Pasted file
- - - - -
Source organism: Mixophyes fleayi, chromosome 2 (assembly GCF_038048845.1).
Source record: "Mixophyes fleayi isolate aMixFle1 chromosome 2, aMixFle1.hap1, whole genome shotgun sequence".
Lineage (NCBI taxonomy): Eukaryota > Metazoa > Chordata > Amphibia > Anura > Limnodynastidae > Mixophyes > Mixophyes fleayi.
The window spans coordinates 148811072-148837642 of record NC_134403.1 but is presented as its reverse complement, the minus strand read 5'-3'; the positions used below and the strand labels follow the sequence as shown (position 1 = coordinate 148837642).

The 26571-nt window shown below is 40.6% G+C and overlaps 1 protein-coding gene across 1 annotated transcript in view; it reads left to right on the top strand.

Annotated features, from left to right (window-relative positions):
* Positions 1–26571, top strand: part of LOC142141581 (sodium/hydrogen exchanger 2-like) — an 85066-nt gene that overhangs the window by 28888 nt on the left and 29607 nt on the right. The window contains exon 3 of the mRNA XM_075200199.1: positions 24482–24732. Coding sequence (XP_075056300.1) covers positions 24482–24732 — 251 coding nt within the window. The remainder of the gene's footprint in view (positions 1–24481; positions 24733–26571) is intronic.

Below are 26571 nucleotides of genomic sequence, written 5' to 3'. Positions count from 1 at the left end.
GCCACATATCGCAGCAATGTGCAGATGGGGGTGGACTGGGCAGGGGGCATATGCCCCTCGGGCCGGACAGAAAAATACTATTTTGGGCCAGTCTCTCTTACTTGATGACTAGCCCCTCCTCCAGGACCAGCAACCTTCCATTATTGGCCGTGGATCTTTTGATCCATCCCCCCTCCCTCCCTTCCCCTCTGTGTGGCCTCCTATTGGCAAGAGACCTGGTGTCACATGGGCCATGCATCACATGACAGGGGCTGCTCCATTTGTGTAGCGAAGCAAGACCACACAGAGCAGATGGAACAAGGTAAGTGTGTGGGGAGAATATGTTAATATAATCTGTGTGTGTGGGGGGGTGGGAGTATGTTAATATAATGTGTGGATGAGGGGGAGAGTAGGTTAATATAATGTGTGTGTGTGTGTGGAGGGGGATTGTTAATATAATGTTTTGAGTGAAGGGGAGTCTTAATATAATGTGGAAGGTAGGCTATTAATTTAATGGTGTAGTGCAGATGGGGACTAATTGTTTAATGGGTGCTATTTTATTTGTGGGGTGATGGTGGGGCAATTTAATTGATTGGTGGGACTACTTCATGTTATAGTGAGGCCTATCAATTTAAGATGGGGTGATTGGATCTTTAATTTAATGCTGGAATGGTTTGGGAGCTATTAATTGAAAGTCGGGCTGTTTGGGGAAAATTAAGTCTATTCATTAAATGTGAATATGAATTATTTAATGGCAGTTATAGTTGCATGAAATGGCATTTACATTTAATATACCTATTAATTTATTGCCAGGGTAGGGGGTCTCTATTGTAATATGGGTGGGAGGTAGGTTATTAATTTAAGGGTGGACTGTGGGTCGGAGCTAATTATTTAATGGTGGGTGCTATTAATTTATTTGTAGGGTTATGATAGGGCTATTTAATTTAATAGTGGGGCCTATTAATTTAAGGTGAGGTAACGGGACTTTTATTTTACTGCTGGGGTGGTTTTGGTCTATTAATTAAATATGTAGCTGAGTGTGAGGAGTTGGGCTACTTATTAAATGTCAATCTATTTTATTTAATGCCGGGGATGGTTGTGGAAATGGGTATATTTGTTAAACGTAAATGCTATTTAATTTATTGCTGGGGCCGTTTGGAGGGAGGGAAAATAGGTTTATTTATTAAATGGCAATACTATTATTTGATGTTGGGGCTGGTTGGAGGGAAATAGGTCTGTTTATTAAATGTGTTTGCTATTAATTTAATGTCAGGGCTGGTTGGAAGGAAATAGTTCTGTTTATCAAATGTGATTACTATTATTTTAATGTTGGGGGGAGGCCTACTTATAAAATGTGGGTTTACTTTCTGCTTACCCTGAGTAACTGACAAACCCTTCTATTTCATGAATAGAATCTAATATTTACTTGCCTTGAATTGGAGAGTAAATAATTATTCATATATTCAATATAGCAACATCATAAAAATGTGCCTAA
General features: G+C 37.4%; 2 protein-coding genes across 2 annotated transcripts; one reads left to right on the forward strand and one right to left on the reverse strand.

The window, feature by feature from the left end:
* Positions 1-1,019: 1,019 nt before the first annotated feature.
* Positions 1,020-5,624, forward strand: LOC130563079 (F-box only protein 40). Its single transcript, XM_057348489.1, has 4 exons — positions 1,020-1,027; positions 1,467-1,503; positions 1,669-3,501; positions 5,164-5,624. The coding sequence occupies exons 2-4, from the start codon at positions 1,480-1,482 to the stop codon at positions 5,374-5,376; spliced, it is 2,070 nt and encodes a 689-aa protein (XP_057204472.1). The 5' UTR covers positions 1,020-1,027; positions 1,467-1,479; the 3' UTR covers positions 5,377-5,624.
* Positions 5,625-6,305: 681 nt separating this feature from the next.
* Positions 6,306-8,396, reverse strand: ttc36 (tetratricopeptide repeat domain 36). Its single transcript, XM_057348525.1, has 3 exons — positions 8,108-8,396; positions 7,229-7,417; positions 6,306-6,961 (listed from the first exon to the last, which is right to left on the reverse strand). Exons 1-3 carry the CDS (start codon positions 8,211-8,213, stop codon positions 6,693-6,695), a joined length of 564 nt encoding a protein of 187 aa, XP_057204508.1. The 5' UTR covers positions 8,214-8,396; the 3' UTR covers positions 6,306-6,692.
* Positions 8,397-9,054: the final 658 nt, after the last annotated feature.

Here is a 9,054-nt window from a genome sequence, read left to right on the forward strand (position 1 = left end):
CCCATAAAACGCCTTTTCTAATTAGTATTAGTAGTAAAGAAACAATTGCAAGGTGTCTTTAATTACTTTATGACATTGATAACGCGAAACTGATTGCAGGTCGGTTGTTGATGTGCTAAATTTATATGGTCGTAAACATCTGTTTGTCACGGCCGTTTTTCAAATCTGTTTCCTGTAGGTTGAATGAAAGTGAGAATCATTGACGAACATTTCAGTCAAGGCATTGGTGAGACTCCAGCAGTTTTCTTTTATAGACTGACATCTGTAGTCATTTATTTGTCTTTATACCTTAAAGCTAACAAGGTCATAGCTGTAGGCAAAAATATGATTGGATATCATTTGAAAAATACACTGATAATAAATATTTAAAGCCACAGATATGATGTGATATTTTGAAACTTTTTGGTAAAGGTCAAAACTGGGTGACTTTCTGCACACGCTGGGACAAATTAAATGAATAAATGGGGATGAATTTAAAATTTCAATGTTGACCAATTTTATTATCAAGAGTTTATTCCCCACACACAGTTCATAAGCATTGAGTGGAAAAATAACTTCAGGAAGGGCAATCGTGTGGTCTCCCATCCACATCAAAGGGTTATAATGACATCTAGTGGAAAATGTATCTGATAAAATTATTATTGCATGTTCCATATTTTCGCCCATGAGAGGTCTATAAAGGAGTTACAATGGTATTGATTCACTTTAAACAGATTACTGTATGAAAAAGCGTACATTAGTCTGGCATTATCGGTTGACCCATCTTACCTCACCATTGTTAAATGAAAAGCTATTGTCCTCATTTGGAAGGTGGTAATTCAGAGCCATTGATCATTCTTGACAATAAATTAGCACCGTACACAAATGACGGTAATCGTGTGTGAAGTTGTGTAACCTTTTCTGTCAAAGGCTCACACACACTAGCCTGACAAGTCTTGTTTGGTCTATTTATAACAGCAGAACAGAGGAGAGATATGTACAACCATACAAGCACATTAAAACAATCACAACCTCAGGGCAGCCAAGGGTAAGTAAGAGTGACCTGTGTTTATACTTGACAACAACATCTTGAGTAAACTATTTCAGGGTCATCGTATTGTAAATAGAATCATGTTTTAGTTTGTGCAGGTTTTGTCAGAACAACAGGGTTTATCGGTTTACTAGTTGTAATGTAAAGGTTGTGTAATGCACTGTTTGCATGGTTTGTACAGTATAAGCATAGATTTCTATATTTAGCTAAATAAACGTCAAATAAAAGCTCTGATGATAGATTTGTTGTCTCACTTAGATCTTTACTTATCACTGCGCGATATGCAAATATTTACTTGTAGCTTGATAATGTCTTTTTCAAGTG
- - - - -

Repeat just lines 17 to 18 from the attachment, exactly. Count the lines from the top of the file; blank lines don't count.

Here is a 9,054-nt window from a genome sequence, read left to right on the forward strand (position 1 = left end):
CCCATAAAACGCCTTTTCTAATTAGTATTAGTAGTAAAGAAACAATTGCAAGGTGTCTTTAATTACTTTATGACATTGATAACGCGAAACTGATTGCAGGTCGGTTGTTGATGTGCTAAATTTATATGGTCGTAAACATCTGTTTGTCACGGCCGTTTTTCAAATCTGTTTCCTGTAGGTTGAATGAAAGTGAGAATCATTGACGAACATTTCAGTCAAGGCATTGGTGAGACTCCAGCAGTTTTCTTTTATAGACTGACATCTGTAGTCATTTATTTGTCTTTATACCTTAAAGCTAACAAGGTCATAGCTGTAGGCAAAAATATGATTGGATATCATTTGAAAAATACACTGATAATAAATATTTAAAGCCACAGATATGATGTGATATTTTGAAACTTTTTGGTAAAGGTCAAAACTGGGTGACTTTCTGCACACGCTGGGACAAATTAAATGAATAAATGGGGATGAATTTAAAATTTCAATGTTGACCAATTTTATTATCAAGAGTTTATTCCCCACACACAGTTCATAAGCATTGAGTGGAAAAATAACTTCAGGAAGGGCAATCGTGTGGTCTCCCATCCACATCAAAGGGTTATAATGACATCTAGTGGAAAATGTATCTGATAAAATTATTATTGCATGTTCCATATTTTCGCCCATGAGAGGTCTATAAAGGAGTTACAATGGTATTGATTCACTTTAAACAGATTACTGTATGAAAAAGCGTACATTAGTCTGGCATTATCGGTTGACCCATCTTACCTCACCATTGTTAAATGAAAAGCTATTGTCCTCATTTGGAAGGTGGTAATTCAGAGCCATTGATCATTCTTGACAATAAATTAGCACCGTACACAAATGACGGTAATCGTGTGTGAAGTTGTGTAACCTTTTCTGTCAAAGGCTCACACACACTAGCCTGACAAGTCTTGTTTGGTCTATTTATAACAGCAGAACAGAGGAGAGATATGTACAACCATACAAGCACATTAAAACAATCACAACCTCAGGGCAGCCAAGGGTAAGTAAGAGTGACCTGTGTTTATACTTGACAACAACATCTTGAGTAAACTATTTCAGGGTCATCGTATTGTAAATAGAATCATGTTTTAGTTTGTGCAGGTTTTGTCAGAACAACAGGGTTTATCGGTTTACTAGTTGTAATGTAAAGGTTGTGTAATGCACTGTTTGCATGGTTTGTACAGTATAAGCATAGATTTCTATATTTAGCTAAATAAACGTCAAATAAAAGCTCTGATGATAGATTTGTTGTCTCACTTAGATCTTTACTTATCACTGCGCGATATGCAAATATTTACTTGTAGCTTGATAATGTCTTTTTCAAGTG